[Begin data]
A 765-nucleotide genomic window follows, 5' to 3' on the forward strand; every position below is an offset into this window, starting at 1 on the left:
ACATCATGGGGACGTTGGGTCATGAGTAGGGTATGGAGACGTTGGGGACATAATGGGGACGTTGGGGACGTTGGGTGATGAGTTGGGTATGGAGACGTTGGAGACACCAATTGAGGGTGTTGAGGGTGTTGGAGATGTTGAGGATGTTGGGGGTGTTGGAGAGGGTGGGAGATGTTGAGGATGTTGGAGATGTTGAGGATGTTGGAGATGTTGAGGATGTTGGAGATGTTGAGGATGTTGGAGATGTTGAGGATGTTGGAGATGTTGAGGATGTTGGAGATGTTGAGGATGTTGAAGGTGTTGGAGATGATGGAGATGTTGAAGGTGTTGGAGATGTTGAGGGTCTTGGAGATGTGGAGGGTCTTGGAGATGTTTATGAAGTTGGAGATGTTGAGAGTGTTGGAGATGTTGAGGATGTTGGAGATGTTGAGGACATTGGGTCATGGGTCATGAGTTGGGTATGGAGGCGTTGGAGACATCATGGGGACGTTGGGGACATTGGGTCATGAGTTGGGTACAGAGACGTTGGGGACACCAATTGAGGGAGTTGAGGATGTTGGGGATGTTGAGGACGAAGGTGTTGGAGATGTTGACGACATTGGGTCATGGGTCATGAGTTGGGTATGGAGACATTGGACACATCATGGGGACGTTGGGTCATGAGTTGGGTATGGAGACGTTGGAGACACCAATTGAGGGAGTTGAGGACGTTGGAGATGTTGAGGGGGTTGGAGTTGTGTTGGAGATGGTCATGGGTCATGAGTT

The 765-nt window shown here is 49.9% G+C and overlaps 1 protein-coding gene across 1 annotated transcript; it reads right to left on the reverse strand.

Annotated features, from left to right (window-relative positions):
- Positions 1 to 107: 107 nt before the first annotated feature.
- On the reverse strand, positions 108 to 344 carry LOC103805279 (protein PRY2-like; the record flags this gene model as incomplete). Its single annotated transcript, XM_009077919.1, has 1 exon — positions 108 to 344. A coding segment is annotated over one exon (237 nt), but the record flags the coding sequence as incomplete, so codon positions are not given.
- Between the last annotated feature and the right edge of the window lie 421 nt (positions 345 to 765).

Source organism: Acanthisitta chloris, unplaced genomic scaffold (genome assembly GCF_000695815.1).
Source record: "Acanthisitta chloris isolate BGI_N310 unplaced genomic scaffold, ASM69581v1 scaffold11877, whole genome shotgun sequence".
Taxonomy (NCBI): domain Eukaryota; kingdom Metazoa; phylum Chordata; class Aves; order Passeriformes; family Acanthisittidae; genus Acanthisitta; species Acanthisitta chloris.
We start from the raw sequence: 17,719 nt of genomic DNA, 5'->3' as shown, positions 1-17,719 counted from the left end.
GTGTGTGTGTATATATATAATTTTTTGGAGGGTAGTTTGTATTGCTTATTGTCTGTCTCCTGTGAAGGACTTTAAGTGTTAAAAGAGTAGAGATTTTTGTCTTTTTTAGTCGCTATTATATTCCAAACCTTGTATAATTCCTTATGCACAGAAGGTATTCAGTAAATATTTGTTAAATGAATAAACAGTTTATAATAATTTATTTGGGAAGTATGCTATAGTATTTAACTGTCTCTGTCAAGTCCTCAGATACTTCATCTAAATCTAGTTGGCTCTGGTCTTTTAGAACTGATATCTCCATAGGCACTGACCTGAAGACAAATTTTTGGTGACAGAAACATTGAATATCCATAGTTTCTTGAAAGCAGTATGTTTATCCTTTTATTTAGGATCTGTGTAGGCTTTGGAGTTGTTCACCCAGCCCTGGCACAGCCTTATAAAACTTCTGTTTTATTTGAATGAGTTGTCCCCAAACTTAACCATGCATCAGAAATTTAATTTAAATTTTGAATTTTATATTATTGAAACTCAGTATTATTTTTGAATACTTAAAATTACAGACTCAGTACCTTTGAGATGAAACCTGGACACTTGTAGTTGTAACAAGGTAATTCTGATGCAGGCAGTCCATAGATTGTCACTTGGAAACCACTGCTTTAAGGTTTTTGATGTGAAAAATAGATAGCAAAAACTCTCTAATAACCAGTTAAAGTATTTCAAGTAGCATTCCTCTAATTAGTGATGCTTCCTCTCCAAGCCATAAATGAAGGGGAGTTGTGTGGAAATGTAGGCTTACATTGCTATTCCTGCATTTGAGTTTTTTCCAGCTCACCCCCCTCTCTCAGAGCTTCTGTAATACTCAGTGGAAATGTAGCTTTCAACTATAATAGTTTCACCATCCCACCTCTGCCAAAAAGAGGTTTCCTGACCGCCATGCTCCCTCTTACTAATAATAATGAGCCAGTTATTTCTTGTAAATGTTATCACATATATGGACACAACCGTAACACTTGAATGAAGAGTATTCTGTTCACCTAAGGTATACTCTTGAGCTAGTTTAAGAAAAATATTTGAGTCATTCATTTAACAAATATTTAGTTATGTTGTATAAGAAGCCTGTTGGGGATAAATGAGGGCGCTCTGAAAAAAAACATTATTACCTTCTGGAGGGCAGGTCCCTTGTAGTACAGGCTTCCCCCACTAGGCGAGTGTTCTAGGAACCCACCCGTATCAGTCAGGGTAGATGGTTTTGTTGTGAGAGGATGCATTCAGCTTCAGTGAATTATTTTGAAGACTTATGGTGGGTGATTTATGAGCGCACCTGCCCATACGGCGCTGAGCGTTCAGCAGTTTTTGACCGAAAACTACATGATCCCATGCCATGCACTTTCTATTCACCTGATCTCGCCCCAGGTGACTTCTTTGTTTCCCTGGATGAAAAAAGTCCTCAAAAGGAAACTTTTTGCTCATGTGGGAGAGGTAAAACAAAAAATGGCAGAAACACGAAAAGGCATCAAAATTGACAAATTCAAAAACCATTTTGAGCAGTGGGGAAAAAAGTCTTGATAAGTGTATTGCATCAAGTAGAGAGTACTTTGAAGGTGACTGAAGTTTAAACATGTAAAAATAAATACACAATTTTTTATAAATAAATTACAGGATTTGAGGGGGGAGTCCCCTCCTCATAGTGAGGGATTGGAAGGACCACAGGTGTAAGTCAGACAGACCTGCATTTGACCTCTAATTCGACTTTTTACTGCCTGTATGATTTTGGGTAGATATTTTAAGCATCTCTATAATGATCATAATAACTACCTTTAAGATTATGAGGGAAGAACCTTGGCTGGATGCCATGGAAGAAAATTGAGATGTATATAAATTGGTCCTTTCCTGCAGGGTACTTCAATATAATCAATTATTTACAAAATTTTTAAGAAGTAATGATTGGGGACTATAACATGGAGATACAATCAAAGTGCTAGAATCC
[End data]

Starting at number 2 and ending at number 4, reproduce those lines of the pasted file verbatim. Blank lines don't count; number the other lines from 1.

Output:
ACATCATGGGGACGTTGGGTCATGAGTAGGGTATGGAGACGTTGGGGACATAATGGGGACGTTGGGGACGTTGGGTGATGAGTTGGGTATGGAGACGTTGGAGACACCAATTGAGGGTGTTGAGGGTGTTGGAGATGTTGAGGATGTTGGGGGTGTTGGAGAGGGTGGGAGATGTTGAGGATGTTGGAGATGTTGAGGATGTTGGAGATGTTGAGGATGTTGGAGATGTTGAGGATGTTGGAGATGTTGAGGATGTTGGAGATGTTGAGGATGTTGGAGATGTTGAGGATGTTGAAGGTGTTGGAGATGATGGAGATGTTGAAGGTGTTGGAGATGTTGAGGGTCTTGGAGATGTGGAGGGTCTTGGAGATGTTTATGAAGTTGGAGATGTTGAGAGTGTTGGAGATGTTGAGGATGTTGGAGATGTTGAGGACATTGGGTCATGGGTCATGAGTTGGGTATGGAGGCGTTGGAGACATCATGGGGACGTTGGGGACATTGGGTCATGAGTTGGGTACAGAGACGTTGGGGACACCAATTGAGGGAGTTGAGGATGTTGGGGATGTTGAGGACGAAGGTGTTGGAGATGTTGACGACATTGGGTCATGGGTCATGAGTTGGGTATGGAGACATTGGACACATCATGGGGACGTTGGGTCATGAGTTGGGTATGGAGACGTTGGAGACACCAATTGAGGGAGTTGAGGACGTTGGAGATGTTGAGGGGGTTGGAGTTGTGTTGGAGATGGTCATGGGTCATGAGTT

The 765-nt window shown here is 49.9% G+C and overlaps 1 protein-coding gene across 1 annotated transcript; it reads right to left on the reverse strand.

Annotated features, from left to right (window-relative positions):